Foreword by Tony Livernois
I watched along with the rest of the nation as the horrors unfolded in the tiny baseball town of Santa Lechuga, California. Who could have imagined that something as innocent as a bobblehead doll could invoke such terror? Who could have imagined that this apparently harmless souvenir would become the centerpiece at this nation’s feast of dread, destruction, and doom?
Fortunately, we don’t have to imagine it at all because one man – determined to tell the rest of the world – brought the entire miserable story to life. At great personal sacrifice, Pedregoso Rios turned his pointless little rumor column about a fictional fantasy baseball league into the best single account of the greatest single story of 2001.
Today, you would be hard-pressed to find an American unfamiliar with the events that transpired in Santa Lechuga. With CNN endlessly showing those brutal video loops of Endive Stadium being obliterated, with around-the-clock coverage by other major news networks, and with the aftermath being dissected by newshounds like a frog in a high school biology class, it’s important to remember that Pedregoso was reporting this story a month before the national press. It is Pedregoso that deserves credit for capturing in vivid detail the story that left an indelible mark on all of humanity.
For the first time ever, Pedregoso has compiled all of his words describing the bobblehead horrors at Endive. From the innocuous announcement that a bobblehead was in the works to the chilling premonitions that something was amiss … from the frivolous intentions of incompetent-but-mostly-harmless baseball executives to the excruciating and torturous deaths in an unsuspecting public … from a harmless podunk baseball promotion to a bloody wrath that brought a nation to its knees … Pedregoso Rios raids his voluminous archives to present this stunning, ridiculously-important historic account of the horrors at Endive as they unfolded.
Remarkably, there are no heroes in this story. Unlike the other big story this year – known simply as “Nine-Eleven” – the Endive Stadium events catapulted not a single person into a valiant spotlight. Instead, Pedregoso’s tireless reporting exposes the small-minded ineptitude of boneheaded knuckleheads trying to eke out a pathetic living while leaving a wake of agony and grief behind them. Pedregoso uncovered the extraordinary greed of petty collectors who didn’t realize that their greed would buy nothing but their own deaths. Most amazingly, Pedregoso revealed the astonishing evil of the Bobblehead-of-Lettuce, a collectible created by a perpetually troubled artist. It’s a story that had to be told. On behalf of the world, I thank Pedregoso Rios for telling it.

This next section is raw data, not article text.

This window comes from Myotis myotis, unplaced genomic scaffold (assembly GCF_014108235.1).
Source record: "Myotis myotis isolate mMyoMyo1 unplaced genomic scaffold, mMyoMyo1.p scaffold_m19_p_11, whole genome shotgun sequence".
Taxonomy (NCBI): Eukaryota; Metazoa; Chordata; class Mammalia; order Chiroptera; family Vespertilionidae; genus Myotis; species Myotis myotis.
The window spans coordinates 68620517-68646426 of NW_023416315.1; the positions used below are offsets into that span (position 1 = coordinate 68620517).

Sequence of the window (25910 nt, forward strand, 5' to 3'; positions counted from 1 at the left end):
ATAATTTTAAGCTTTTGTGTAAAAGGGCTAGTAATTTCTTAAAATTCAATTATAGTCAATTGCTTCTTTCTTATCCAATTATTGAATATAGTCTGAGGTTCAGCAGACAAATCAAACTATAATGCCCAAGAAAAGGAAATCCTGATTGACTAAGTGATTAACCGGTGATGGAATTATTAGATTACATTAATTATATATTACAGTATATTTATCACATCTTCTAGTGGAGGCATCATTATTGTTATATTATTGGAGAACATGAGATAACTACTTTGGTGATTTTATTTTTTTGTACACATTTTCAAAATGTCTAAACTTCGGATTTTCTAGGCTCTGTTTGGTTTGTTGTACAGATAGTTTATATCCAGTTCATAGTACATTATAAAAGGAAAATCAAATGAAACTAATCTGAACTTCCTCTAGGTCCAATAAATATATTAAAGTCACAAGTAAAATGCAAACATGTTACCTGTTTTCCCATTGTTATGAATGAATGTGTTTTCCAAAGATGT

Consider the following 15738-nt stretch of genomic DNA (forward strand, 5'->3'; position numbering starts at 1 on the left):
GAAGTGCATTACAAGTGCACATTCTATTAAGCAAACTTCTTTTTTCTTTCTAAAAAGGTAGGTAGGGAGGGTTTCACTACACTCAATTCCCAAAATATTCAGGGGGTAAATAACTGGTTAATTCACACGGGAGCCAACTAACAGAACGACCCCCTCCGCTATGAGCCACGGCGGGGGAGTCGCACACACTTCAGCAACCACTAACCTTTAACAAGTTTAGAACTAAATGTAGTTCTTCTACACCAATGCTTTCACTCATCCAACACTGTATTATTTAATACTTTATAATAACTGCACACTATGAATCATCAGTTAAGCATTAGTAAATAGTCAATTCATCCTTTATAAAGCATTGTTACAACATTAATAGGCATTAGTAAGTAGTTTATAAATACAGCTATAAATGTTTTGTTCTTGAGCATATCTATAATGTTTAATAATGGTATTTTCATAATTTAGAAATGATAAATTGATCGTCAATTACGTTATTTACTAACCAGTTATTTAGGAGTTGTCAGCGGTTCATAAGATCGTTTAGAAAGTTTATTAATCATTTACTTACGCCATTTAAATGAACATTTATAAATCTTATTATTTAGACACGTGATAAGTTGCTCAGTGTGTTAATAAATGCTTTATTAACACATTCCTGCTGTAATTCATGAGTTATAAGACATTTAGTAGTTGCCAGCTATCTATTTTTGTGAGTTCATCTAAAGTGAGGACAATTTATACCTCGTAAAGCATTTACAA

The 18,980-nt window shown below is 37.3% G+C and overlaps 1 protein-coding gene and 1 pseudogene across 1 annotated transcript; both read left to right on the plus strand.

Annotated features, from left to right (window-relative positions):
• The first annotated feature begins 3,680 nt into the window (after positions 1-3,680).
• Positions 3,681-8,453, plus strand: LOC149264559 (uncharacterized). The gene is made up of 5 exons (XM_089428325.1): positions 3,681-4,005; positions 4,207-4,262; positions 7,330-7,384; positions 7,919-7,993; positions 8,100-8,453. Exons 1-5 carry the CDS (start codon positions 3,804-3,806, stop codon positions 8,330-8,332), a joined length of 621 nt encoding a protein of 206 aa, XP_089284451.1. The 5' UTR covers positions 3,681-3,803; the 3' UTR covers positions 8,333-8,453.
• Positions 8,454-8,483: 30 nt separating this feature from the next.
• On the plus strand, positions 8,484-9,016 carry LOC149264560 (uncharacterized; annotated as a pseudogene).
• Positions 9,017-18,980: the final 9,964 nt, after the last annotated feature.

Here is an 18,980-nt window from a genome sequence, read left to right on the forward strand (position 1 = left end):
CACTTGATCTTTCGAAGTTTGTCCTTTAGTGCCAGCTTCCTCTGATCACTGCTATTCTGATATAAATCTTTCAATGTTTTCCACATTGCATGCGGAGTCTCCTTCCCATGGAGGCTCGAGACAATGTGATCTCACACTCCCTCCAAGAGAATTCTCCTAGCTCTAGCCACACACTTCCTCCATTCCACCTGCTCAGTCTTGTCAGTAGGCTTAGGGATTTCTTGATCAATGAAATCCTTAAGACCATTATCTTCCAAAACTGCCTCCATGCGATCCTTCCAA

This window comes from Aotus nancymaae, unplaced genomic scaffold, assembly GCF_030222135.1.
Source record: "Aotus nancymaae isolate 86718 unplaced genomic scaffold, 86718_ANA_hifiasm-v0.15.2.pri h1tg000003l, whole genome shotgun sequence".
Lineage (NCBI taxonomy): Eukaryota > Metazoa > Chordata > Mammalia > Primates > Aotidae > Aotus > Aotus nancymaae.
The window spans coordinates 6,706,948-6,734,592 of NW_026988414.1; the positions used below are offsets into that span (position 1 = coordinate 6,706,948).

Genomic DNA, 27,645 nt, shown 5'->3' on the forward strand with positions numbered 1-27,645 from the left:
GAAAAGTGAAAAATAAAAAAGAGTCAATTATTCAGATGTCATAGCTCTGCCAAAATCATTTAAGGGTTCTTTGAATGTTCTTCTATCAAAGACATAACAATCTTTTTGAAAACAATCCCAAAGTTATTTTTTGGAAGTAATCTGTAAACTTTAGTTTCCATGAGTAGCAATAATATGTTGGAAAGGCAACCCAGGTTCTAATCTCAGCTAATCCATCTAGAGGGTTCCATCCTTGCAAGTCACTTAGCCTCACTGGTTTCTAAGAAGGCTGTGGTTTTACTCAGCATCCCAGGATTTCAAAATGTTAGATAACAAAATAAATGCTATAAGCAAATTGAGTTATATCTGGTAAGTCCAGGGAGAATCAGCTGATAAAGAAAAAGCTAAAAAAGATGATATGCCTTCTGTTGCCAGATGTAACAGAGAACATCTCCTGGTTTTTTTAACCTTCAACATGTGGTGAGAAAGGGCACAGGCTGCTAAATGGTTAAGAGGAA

September 9, 2001: Monos to Welcome 75,000th Visitor
It appears that the Pepino Monos will surpass the 75,000 mark in total attendance for the 2001 season later this week and rumor has it that they will celebrate the occasion in typical Lechugan fashion. A source in the know says that Monos publicist and event coordinator Pepe Santiago has commissioned a special Bobblehead-of-Lettuce doll to give to the first 350 fans that arrive at Endive Stadium, the newly opened ballpark at Valle del Mono con Grande El Pepino.
September 17, 2001: SLPL Postpones Games
Due to the unfortunate events of the last week, the SLPL had to postpone several games. All games have been rescheduled for early October. Pedregoso hopes you and yours are doing well.
Bobblehead Giveaway Turns Violent
Because of the postponed games, last week's planned celebrations to mark the Pepino Monos' 75,000th visitor didn't take place until Monday night. Unfortunately, sources say that the Monos are now going to fire publicist and event coordinator Pepe Santiago after his planned celebrations turned violent. While the Bobblehead-of-Lettuce giveaway drew the largest crowd of the season at 1031, only 350 fans received the souvenir. Unfortunately, Monday night was also "5-Cent-Tequila-Shooter-Night" at Endive Stadium, which led to 2nd-, 4th-, and 5th-inning riots that spilled onto the field as drunken fans fought to steal the bobbleheads from the "lucky" 350 visitors. Though there were no serious injuries, area hospitals were rumored to be filled with hundreds of fans with bloody faces, broken bones, and alcohol poisoning. The game was forfeited following the 5th inning brawl. Santiago could not be reached for comment.
Bobblehead Inspired by Gamble
Rumors are that artist Jorge Ruiz used former Indians outfielder Oscar Gamble as his inspiration for the Bobblehead-of-Lettuce. It’s easy to see why this rumor is likely true.
“Best Seat in the House” Really the Best Seat In the House